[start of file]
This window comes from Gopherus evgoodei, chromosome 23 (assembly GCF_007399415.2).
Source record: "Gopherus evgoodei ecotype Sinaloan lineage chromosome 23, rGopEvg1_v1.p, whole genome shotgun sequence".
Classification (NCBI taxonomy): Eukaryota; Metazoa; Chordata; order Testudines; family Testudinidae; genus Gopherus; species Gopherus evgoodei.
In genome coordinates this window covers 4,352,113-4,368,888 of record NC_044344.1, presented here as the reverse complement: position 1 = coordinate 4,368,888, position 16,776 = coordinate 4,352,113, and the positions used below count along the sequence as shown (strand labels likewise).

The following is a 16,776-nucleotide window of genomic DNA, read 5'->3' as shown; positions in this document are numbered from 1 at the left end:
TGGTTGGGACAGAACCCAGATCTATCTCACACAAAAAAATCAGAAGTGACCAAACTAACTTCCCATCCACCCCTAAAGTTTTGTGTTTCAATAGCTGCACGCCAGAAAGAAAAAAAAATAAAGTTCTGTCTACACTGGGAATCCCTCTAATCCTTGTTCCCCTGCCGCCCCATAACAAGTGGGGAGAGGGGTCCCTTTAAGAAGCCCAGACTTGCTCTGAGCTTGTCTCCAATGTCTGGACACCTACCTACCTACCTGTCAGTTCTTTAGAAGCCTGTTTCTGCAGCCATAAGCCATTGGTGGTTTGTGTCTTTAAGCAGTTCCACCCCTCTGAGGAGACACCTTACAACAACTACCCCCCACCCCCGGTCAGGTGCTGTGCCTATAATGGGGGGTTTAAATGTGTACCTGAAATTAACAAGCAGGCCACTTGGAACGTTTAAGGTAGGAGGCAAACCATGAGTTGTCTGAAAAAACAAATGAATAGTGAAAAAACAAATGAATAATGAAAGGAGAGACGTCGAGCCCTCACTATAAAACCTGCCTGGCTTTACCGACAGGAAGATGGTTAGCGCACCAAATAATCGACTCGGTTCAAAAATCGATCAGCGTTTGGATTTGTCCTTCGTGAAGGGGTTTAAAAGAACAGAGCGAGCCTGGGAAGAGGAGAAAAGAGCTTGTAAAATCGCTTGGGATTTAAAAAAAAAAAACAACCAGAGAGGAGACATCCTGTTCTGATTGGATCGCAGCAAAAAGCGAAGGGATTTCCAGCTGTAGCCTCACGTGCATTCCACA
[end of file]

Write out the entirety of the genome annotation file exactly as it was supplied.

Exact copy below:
This window comes from Gopherus evgoodei, chromosome 23 (assembly GCF_007399415.2).
Source record: "Gopherus evgoodei ecotype Sinaloan lineage chromosome 23, rGopEvg1_v1.p, whole genome shotgun sequence".
Classification (NCBI taxonomy): Eukaryota; Metazoa; Chordata; order Testudines; family Testudinidae; genus Gopherus; species Gopherus evgoodei.
In genome coordinates this window covers 4,352,113-4,368,888 of record NC_044344.1, presented here as the reverse complement: position 1 = coordinate 4,368,888, position 16,776 = coordinate 4,352,113, and the positions used below count along the sequence as shown (strand labels likewise).

The following is a 16,776-nucleotide window of genomic DNA, read 5'->3' as shown; positions in this document are numbered from 1 at the left end:
TGGTTGGGACAGAACCCAGATCTATCTCACACAAAAAAATCAGAAGTGACCAAACTAACTTCCCATCCACCCCTAAAGTTTTGTGTTTCAATAGCTGCACGCCAGAAAGAAAAAAAAATAAAGTTCTGTCTACACTGGGAATCCCTCTAATCCTTGTTCCCCTGCCGCCCCATAACAAGTGGGGAGAGGGGTCCCTTTAAGAAGCCCAGACTTGCTCTGAGCTTGTCTCCAATGTCTGGACACCTACCTACCTACCTGTCAGTTCTTTAGAAGCCTGTTTCTGCAGCCATAAGCCATTGGTGGTTTGTGTCTTTAAGCAGTTCCACCCCTCTGAGGAGACACCTTACAACAACTACCCCCCACCCCCGGTCAGGTGCTGTGCCTATAATGGGGGGTTTAAATGTGTACCTGAAATTAACAAGCAGGCCACTTGGAACGTTTAAGGTAGGAGGCAAACCATGAGTTGTCTGAAAAAACAAATGAATAGTGAAAAAACAAATGAATAATGAAAGGAGAGACGTCGAGCCCTCACTATAAAACCTGCCTGGCTTTACCGACAGGAAGATGGTTAGCGCACCAAATAATCGACTCGGTTCAAAAATCGATCAGCGTTTGGATTTGTCCTTCGTGAAGGGGTTTAAAAGAACAGAGCGAGCCTGGGAAGAGGAGAAAAGAGCTTGTAAAATCGCTTGGGATTTAAAAAAAAAAAACAACCAGAGAGGAGACATCCTGTTCTGATTGGATCGCAGCAAAAAGCGAAGGGATTTCCAGCTGTAGCCTCACGTGCATTCCACA